The Westmoreland announces variety of exhibitions for 2019 | TribLIVE.com
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Shirley McMarlin
The Westmoreland Museum of American Art has announced exhibitions to be featured during 2019 in the Cantilever Gallery. Here, Chief Curator Barbara L. Jones (left) is seen with fiber artist Julia Graziano, whose work is among pieces included in “Circular Abstractions: Bull’s Eye Quilts,” on display through March 10 in the Greensburg museum.

The Westmoreland Museum of American Art promises to wow visitors with the exhibitions coming to its Cantilever Gallery during 2019.

“The exhibitions for 2019 were selected to present a variety of experiences for our visitors, offering both historical and contemporary perspectives that retain our commitment to our permanent collection and living artists, both regional and national,” said Chief Curator Barbara Jones, in a release. “Prepare to be wowed.”

“2019 provides such an array of exhibitions,” said Anne Kraybill, the Richard M. Scaife Director/CEO of the Greensburg museum, in a release. “Visitors will have the opportunity to think critically about how artistic depictions of Native Americans fueled cultural stereotypes, how the musical revolution of the 1960s transformed popular culture and how contemporary artists in our region are informing the national arts scene.

“Programming will also be a feature of the 2019 season with a wide variety of experiences from culinary programs, studio classes, musical performances, films, artist discussions and more,” she said.

The 2019 featured exhibitions are:

Circular Abstractions: Bull’s Eye Quilts — Through March 10

“Circular Abstractions, a touring exhibition that features some of the best machine-piecing and quilting being done today, displays quilts by 32 artists who were challenged to create works that interpreted the bull’s eye pattern,” the release says. “Artists responded to the invitation by deconstructing and reassembling the bull’s eye into new compositions, resulting in a strikingly complex body of images, with each piece conveying its own distinct voice.”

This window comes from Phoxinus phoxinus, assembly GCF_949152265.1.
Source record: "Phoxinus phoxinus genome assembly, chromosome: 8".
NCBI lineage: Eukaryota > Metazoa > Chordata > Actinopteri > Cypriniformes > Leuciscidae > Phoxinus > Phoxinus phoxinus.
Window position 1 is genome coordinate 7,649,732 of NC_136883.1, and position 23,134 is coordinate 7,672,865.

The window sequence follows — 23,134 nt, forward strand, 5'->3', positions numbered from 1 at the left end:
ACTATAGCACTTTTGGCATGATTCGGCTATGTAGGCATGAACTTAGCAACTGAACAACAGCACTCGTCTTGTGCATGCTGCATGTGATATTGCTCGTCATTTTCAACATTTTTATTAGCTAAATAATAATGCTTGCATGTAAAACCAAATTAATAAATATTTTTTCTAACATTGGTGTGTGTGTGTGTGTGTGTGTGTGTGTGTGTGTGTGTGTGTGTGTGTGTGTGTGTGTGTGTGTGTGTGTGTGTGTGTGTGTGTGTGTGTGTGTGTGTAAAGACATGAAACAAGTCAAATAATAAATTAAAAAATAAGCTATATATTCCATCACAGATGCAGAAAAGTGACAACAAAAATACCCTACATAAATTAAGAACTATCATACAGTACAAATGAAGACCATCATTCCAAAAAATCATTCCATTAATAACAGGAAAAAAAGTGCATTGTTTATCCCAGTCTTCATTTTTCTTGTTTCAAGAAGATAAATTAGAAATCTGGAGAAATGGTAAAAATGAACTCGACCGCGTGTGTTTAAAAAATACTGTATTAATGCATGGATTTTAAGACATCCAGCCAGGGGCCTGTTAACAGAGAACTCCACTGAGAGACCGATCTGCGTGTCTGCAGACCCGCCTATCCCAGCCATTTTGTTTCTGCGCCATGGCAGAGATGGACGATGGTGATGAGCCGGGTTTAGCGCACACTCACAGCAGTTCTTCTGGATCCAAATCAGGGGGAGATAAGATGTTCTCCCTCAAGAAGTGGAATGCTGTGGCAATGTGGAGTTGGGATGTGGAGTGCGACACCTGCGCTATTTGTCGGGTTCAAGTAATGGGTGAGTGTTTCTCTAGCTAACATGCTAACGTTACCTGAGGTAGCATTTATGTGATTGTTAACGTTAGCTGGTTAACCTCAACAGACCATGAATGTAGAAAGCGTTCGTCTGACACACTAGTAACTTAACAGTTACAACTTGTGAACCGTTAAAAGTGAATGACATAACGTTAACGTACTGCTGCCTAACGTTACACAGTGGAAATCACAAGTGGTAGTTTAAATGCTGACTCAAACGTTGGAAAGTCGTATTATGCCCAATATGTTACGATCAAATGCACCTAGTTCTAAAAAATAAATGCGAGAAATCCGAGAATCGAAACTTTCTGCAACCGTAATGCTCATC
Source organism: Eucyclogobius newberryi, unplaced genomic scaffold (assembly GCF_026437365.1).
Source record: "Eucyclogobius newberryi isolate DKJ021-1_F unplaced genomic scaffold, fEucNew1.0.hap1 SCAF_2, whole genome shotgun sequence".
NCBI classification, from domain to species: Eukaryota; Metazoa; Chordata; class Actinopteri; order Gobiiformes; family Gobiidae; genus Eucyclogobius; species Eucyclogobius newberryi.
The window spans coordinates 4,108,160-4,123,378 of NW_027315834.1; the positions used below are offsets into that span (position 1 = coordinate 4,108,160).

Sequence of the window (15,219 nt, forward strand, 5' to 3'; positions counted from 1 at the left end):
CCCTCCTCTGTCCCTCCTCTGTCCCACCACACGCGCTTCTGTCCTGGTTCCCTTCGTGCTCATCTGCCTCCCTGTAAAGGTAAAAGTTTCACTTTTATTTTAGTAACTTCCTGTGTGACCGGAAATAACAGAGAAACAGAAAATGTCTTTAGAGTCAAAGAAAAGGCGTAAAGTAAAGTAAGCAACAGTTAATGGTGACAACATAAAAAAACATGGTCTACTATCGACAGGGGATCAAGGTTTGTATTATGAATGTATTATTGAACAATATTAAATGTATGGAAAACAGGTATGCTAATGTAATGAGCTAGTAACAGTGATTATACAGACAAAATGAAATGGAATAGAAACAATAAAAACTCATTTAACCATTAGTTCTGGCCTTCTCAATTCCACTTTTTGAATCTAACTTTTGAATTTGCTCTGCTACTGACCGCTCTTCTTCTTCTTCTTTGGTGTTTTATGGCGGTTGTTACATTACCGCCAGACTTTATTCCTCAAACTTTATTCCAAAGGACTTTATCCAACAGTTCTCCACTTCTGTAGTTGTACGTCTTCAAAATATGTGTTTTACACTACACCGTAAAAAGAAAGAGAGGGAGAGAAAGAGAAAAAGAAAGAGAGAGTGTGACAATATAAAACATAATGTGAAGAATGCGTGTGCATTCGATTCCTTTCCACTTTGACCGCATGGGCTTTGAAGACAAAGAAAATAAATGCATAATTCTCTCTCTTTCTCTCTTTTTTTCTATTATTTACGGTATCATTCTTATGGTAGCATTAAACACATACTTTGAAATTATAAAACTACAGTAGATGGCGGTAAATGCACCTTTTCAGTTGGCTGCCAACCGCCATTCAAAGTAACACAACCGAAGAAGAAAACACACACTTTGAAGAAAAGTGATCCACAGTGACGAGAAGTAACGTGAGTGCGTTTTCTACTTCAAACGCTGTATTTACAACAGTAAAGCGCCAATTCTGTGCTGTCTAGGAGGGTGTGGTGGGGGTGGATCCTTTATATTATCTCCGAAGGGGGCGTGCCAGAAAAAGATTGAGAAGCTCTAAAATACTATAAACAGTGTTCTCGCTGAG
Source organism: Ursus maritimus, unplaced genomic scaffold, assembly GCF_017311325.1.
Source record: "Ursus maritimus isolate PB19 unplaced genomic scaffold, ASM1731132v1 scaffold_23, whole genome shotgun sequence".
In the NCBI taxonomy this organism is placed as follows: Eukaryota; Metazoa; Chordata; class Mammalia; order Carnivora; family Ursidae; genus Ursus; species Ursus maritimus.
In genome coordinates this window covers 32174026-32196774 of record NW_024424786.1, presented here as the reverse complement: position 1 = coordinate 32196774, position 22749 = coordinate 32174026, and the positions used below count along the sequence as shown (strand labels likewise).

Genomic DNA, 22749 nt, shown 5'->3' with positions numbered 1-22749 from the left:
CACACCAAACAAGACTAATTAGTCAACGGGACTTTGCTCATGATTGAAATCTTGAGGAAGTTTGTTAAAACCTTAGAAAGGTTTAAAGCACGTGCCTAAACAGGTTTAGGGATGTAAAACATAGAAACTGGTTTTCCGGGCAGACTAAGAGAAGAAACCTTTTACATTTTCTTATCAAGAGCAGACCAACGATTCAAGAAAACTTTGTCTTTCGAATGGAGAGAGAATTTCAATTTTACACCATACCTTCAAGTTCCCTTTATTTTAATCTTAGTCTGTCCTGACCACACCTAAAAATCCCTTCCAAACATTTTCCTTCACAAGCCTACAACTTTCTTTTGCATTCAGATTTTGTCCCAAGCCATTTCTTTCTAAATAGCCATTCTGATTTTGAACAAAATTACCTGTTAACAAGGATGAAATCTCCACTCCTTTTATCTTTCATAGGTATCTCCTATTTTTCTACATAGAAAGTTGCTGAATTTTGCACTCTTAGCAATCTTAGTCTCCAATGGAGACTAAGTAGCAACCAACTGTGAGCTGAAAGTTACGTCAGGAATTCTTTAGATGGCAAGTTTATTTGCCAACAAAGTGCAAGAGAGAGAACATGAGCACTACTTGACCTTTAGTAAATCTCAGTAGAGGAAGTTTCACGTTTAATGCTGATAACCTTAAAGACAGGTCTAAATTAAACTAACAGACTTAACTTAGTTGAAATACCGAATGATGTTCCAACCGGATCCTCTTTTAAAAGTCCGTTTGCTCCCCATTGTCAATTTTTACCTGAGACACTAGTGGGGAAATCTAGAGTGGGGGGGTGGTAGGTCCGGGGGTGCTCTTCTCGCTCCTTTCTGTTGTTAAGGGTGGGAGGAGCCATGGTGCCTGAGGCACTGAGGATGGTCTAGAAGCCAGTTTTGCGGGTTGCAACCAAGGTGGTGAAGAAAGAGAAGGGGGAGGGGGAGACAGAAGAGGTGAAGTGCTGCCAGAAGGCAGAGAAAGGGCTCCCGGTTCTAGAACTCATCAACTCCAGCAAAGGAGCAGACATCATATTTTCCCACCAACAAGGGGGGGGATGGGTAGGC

The exhibition was organized by the Muskegon (Mich.) Museum of Art with guest curator Nancy Crow. Travel is sponsored in part by Bayer Crop Science. The exhibition is made possible by The Westmoreland’s Hillman Exhibition Fund, the Pennsylvania Council on the Arts and contributions from museum members and donors.

Mingled Visions: The Photographs of Edward S. Curtis and Will Wilson — March 30-June 30

“Mingled Visions” offers an intriguing comparison of two photographers capturing Native American life, according to the release.

Edward S. Curtis spent three decades in the late 19th and early 20th centuries photographing and documenting American Indian life in more than 40,000 images of more than 80 tribes throughout the American West.

Diné (Navajo) photographer Will Wilson resumes the documentary mission of Curtis from the standpoint of a 21st century indigenous artist, the release says. Wilson’s work includes studio portraits of indigenous artists, arts professionals and tribal governors.

Era of Cool: The Art of John Van Hamersveld — July 20-Oct. 20

During a 50-year career, multidisciplinary pop artist John Van Hamersveld has created influential and instantly recognizable graphic design, the release says. He created the legendary poster for the 1966 film “Endless Summer.” As art director for Capitol Records during the 1960s and 1970s, he designed album covers for The Beatles’ “Magical Mystery Tour,” The Grateful Dead’s “Skeletons in the Closet,” the Rolling Stones’ “Exile on Main Street,” and concert posters for artists such as Jimi Hendrix, Cream, Bob Dylan and others.

“Era of Cool” will include a selection of Van Hamersveld’s album covers, poster designs, drawings, mural designs, photography and paintings, the release says.

Associated Artists of Pittsburgh 107th Annual Exhibition — Nov. 2-Jan. 26, 2020

This juried exhibition of work by AAP member artists will feature some of the most esteemed contemporary art made in our region, the release says. Selected artists will be announced in the summer of 2019.

AAP is the oldest continuous-exhibiting artist member organization in the country, and has approximately 550 members who represent a full range of visual arts talent from traditional painting and sculpture to installation and new media, the release says. AAP showcases artists’ work through contemporary exhibitions, provides community-based education programs and facilitates dialogue among artists and the community.

Shirley McMarlin is a Tribune-Review staff writer. You can contact Shirley at 724-836-5750, [email protected] or via Twitter @shirley_trib.

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